This classification covers establishments primarily engaged in manufacturing electrical equipment for internal combustion engines. Important products of this industry include armatures, starting motors, alternators, and generators for automobiles and aircraft, and ignition apparatus for internal combustion engines, including spark plugs, magnetos, coils, and distributors.
336322 (Other Motor Vehicle Electrical and Electronic Equipment Manufacturing)
The electrical equipment market for internal combustion engines is divided into two categories: original equipment manufacturers (OEMs) and aftermarket. The OEM market consists of companies that produce engines or engine parts for placement in new vehicles. The after-market segment targets consumers, often do-it-yourselfers, who buy replacement parts for an existing engine. In 2001 the vehicle electrical and electronic equipment industry generated $20.5 billion in sales, representing the second year of sliding sales figures, which peaked at a record $23.0 billion in 1999.
Electronic parts and components met increasing consumer demand for safety, environmental, and convenience features. As electronic engine controls increased in sophistication, the dollar-value content of these systems in new vehicles continued to rise. In the midst of widespread industry consolidation by the auto parts manufacturers—incited by increased outsourcing from automobile manufacturers—the electrical parts sector shifted gradually into the market domain of the electronic industry.
A general restructuring of the auto sector occurred in the 1990s when the Big Three automakers—Ford, Chrysler, and General Motors—cut the number of suppliers they dealt with and concentrated their business on a select group of component manufacturers. Consolidation among the parts industry ensued. The Big Three also shed their noncore parts operations and purchased more parts assemblies from outside vendors, thereby avoiding the overhead costs for plant operations and materials necessary for in-house manufacture and assembly. There was also a movement toward standardization of parts across disparate car model lines, which presented the opportunity for parts manufacturers to diversify into design work in order to develop universal parts.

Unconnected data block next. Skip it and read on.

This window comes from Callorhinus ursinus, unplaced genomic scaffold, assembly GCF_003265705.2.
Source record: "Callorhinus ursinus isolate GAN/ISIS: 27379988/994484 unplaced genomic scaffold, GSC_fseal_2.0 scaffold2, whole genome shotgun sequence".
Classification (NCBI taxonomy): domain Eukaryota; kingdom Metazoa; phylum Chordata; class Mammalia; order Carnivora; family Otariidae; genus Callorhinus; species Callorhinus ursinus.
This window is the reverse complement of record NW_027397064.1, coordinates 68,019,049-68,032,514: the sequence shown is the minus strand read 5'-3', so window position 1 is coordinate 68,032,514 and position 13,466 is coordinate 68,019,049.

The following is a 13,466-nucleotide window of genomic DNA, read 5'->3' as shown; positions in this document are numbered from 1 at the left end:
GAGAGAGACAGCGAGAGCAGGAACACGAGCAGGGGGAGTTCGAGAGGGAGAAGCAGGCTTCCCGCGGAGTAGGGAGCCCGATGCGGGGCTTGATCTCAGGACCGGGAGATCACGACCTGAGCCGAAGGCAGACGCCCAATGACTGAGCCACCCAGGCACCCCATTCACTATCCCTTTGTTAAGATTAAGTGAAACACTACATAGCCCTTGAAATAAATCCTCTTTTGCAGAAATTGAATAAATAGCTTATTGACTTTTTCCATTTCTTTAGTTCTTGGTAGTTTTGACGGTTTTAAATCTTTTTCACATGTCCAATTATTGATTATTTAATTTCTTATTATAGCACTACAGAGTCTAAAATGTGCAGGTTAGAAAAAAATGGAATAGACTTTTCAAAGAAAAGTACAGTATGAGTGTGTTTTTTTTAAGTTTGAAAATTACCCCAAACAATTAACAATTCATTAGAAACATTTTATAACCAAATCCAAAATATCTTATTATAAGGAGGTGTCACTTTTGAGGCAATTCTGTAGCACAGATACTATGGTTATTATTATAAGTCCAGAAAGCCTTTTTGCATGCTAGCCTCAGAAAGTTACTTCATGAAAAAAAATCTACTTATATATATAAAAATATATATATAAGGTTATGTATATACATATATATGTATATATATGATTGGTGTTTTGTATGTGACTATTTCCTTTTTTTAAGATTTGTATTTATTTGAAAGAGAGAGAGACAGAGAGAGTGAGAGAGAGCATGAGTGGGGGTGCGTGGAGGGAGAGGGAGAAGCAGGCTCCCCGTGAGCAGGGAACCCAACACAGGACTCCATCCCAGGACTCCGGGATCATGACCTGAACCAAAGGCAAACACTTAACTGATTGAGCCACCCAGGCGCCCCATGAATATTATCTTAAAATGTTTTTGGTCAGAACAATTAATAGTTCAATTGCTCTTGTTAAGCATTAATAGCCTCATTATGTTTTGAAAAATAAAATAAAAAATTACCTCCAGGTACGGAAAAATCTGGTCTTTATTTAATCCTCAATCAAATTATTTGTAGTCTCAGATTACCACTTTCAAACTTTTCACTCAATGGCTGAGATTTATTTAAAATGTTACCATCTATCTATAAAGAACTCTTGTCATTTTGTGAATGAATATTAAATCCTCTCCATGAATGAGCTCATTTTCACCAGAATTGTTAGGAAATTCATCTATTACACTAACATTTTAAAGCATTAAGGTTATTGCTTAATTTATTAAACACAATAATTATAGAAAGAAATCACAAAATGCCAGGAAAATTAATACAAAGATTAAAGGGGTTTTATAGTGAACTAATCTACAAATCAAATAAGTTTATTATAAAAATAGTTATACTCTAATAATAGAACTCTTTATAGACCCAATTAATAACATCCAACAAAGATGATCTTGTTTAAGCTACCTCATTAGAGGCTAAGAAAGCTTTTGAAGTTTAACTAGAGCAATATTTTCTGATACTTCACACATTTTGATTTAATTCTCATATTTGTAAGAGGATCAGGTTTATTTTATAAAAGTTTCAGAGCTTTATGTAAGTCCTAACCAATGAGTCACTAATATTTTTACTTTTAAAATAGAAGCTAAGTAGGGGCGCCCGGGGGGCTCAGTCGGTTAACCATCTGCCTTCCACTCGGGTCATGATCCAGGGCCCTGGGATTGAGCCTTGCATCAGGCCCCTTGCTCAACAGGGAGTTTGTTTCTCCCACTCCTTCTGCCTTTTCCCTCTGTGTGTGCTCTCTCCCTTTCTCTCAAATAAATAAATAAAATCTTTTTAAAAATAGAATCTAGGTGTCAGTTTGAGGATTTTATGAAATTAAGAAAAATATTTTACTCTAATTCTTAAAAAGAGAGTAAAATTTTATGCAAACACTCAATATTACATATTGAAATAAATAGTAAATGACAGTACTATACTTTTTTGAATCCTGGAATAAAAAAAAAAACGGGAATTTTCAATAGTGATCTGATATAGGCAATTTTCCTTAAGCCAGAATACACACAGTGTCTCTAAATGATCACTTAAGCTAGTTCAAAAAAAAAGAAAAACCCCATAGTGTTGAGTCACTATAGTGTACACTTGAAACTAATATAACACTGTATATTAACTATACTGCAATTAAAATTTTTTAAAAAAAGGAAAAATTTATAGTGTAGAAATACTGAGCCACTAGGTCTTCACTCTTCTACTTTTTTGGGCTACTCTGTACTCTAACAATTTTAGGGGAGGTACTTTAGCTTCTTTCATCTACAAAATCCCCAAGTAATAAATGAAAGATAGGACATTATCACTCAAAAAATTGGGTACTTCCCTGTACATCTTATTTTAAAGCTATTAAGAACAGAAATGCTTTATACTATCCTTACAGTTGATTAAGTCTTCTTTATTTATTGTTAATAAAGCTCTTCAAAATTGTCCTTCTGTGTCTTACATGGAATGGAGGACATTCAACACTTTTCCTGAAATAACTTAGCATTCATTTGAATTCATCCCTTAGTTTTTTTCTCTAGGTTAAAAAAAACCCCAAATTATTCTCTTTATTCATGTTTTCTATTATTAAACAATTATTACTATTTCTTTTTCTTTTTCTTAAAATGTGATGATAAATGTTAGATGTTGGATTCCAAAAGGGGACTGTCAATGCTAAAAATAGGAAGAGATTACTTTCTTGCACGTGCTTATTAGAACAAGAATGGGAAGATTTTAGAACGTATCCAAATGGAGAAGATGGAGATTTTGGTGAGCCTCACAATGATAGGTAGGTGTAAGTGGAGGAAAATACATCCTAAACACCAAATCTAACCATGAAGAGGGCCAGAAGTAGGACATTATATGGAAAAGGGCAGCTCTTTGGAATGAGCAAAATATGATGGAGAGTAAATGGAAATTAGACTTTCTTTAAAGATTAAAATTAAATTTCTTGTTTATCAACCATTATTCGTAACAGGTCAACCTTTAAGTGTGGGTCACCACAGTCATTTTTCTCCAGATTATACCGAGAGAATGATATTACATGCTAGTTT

The aftermarket segment of the electrical auto parts business, devoted to replacement parts for used automobiles, presented a mixed picture as car owners kept their vehicles longer. The average age of cars on the road escalated to 8.9 years by the end of the 1990s, compared with 7.4 years in 1986, a circumstance that boosted sales of replacement parts. Some of the increase was offset, however, by the development of longer-lasting and better-made parts, which in turn decreased the need for replacements. Other offsets occurred due to the significant percentage of imported vehicles, since the share of the business for foreign vehicles remained relatively small. Additionally, the do-it-yourself (DIY) segment was tempered by consumer wariness of doing any work on the increasingly sophisticated electrical systems in new vehicles. In the face of these negatives, sales of items like spark plugs held up remarkably well throughout the 1990s. A push for increasingly tougher auto emission regulations and the resultant equipment necessary for compliance also augured well for the future.
The automotive electronics industry can essentially be divided into two parts: original equipment manufacturing (OEM) and the automotive aftermarket. OEM manufacturing is for new autos; the aftermarket is for used ones. In both segments, the manufacturers comprise the components groups or affiliates of the large automakers, and independent parts makers, which themselves may be divisions of much larger industrial entities. As Japanese companies took an increasing share of the U.S. market, Japanese-affiliated suppliers began to open local branches; by 1993, almost 300 such companies were located in the United States.